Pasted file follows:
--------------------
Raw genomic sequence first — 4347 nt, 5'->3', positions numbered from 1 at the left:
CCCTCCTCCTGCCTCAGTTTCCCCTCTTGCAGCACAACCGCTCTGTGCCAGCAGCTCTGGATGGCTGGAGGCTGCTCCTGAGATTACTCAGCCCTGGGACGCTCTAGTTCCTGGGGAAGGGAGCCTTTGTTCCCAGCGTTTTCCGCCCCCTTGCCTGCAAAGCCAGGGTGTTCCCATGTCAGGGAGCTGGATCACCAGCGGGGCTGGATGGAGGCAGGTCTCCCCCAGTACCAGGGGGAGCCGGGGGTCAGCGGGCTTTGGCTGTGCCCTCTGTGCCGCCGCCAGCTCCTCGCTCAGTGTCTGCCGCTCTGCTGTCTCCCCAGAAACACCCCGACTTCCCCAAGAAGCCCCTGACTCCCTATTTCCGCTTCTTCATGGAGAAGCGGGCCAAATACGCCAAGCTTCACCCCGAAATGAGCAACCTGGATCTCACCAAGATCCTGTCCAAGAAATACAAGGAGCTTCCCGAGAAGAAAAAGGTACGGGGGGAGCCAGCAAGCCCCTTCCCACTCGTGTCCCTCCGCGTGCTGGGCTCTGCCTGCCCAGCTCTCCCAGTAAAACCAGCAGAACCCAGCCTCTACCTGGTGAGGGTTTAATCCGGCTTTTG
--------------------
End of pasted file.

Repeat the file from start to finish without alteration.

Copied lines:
Raw genomic sequence first — 4347 nt, 5'->3', positions numbered from 1 at the left:
CCCTCCTCCTGCCTCAGTTTCCCCTCTTGCAGCACAACCGCTCTGTGCCAGCAGCTCTGGATGGCTGGAGGCTGCTCCTGAGATTACTCAGCCCTGGGACGCTCTAGTTCCTGGGGAAGGGAGCCTTTGTTCCCAGCGTTTTCCGCCCCCTTGCCTGCAAAGCCAGGGTGTTCCCATGTCAGGGAGCTGGATCACCAGCGGGGCTGGATGGAGGCAGGTCTCCCCCAGTACCAGGGGGAGCCGGGGGTCAGCGGGCTTTGGCTGTGCCCTCTGTGCCGCCGCCAGCTCCTCGCTCAGTGTCTGCCGCTCTGCTGTCTCCCCAGAAACACCCCGACTTCCCCAAGAAGCCCCTGACTCCCTATTTCCGCTTCTTCATGGAGAAGCGGGCCAAATACGCCAAGCTTCACCCCGAAATGAGCAACCTGGATCTCACCAAGATCCTGTCCAAGAAATACAAGGAGCTTCCCGAGAAGAAAAAGGTACGGGGGGAGCCAGCAAGCCCCTTCCCACTCGTGTCCCTCCGCGTGCTGGGCTCTGCCTGCCCAGCTCTCCCAGTAAAACCAGCAGAACCCAGCCTCTACCTGGTGAGGGTTTAATCCGGCTTTTG